History, Evolution, and The Darwin Debate

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The legacy of the Cath/Church and its implacable opposition to modernity, til a week or so ago

November 29th, 2013 · No Comments

I was perhaps overoptimistic here about the apparent radicalism emerging through Pope Francis. The text of Last and First Men is a step beyond what I would consider the still inadequate ‘Liberation Theology’.
We posted ad infinitum here over the last year and a half, topic: Xtian communism, in a series of almost outlandish posts designed to evoke near cognitive dissonance. We all know the Cath/Church could never ever become radical, right? But the message was clear: the Xtian church, catholic or otherwise, is going to slide into oblivion unless it can connect with a future, one of which is the embrace of radicalism. Pope Francis seems to sense this. I almost felt like someone was listening in the Cath/Church. But the issue is one I can take up, and as well set aside. Fifteen hundred years of Catholic Christianity does not show a very strong connection with even minimal democracy. Always the same fine words about the poor, and no real help whatever. Xtian civilization has been overwhelmingly categorized by class culture, to the point of fetishizing medieval caste worlds of lords and ladies, plus peasants. At no point before the Reformation was this otherwise. The Cath/Church opposed democracy, modernity, and the rest, to the bitter end. Now, belatedly, at the point of oblivion (and a North/South switch), we hear some more fine words in desperation. So how will Pope Francis operate in this context? As noted, something radical just might emerge from seeing that traditional Xtianity has reached the end of the line. The radicalization of Xtianity was a product of modernity, so why should we have to put up with the archaic Catholic Church going through the pretense of caring for the poor? Soup kitchens and day old donuts, that’s it. If Pope Francis tries to move beyond the tokenism involved in the attempt to realize something like the crypto-radicalism of the Gospels he will probably be murdered.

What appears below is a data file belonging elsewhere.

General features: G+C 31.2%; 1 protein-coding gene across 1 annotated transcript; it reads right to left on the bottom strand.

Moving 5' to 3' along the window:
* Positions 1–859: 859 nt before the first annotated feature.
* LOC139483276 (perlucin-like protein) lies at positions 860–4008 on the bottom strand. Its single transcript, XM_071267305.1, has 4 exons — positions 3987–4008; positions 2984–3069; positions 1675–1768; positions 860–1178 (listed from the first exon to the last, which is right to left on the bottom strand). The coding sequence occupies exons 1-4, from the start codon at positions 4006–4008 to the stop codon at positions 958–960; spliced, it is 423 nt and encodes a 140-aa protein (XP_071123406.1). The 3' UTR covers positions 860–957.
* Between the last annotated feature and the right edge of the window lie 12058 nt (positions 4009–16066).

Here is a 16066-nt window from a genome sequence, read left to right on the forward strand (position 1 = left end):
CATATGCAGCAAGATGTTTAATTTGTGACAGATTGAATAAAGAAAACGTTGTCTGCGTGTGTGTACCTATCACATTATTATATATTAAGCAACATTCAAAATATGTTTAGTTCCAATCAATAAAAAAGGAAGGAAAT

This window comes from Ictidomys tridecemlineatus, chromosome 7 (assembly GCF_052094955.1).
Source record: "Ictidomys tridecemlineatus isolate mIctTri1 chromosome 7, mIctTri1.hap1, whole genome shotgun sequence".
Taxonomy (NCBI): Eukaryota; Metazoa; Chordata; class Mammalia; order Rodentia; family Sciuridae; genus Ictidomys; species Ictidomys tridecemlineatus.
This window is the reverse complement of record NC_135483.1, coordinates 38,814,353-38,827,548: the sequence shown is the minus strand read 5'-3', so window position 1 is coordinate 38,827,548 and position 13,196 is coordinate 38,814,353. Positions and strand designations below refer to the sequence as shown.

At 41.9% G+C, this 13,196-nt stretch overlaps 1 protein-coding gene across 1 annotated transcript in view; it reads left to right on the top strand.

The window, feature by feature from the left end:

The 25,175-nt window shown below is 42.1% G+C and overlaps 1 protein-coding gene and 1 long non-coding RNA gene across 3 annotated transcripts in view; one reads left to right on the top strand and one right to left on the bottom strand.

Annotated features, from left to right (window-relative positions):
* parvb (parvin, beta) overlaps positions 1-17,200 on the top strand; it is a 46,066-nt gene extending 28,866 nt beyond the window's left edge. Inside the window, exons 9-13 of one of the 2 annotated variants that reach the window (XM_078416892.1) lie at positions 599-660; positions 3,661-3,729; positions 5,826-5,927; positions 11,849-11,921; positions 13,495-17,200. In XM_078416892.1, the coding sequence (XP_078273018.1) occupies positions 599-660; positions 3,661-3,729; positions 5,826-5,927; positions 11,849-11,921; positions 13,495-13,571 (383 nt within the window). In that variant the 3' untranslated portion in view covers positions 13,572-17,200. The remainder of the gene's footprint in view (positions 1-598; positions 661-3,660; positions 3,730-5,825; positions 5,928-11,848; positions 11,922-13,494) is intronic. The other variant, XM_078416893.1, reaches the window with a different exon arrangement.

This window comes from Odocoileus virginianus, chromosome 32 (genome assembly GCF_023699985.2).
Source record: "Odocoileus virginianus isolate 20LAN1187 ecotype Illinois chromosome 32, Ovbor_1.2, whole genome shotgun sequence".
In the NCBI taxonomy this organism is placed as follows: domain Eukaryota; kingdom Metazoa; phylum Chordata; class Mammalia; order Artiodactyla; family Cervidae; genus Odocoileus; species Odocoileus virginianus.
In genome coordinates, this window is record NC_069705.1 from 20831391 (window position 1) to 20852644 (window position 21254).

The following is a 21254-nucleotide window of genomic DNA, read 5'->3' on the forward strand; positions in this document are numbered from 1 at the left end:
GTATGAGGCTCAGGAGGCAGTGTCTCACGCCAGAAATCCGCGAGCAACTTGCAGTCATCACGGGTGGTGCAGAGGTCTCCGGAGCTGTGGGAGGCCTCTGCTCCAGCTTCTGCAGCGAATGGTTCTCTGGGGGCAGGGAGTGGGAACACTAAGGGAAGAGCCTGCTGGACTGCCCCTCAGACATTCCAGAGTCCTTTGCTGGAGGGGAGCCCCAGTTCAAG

So in any case I have moved on from my discussion of radical Xtianity. What choice do I have? Xtians wouldn’t open a discussion or any line of communication with an outsider. So I am helpless.
This situation was in part the reason for the extreme embrace of scientism and atheism by the inheritors of the modern transition, which is not an atheist cult, or a pure framework of scientism. The result has been hopeless confusion on both sides, religious and secular. They knew the enemy, and it was class Xtianity.
I am not an Xtian, so I can’t solve this problem. My reference to Last and First Men was to a very general strategy to broaden the narrowness of the secular mindset of marxists who are stuck in a fragile scientism, and the obsessive anti-religion of secular atheism. The result is the strike out of both sides. A new view point from the left that transcends the sterile legacy of historical materialism might help to see the way that so-called secularists have distorted and frittered away the real depth of modernity. I can’t easily adapt that to the fantasies of change considered by frozen Catholicism. But there is a potential to do something new, create a new Reformation for an ancient church.

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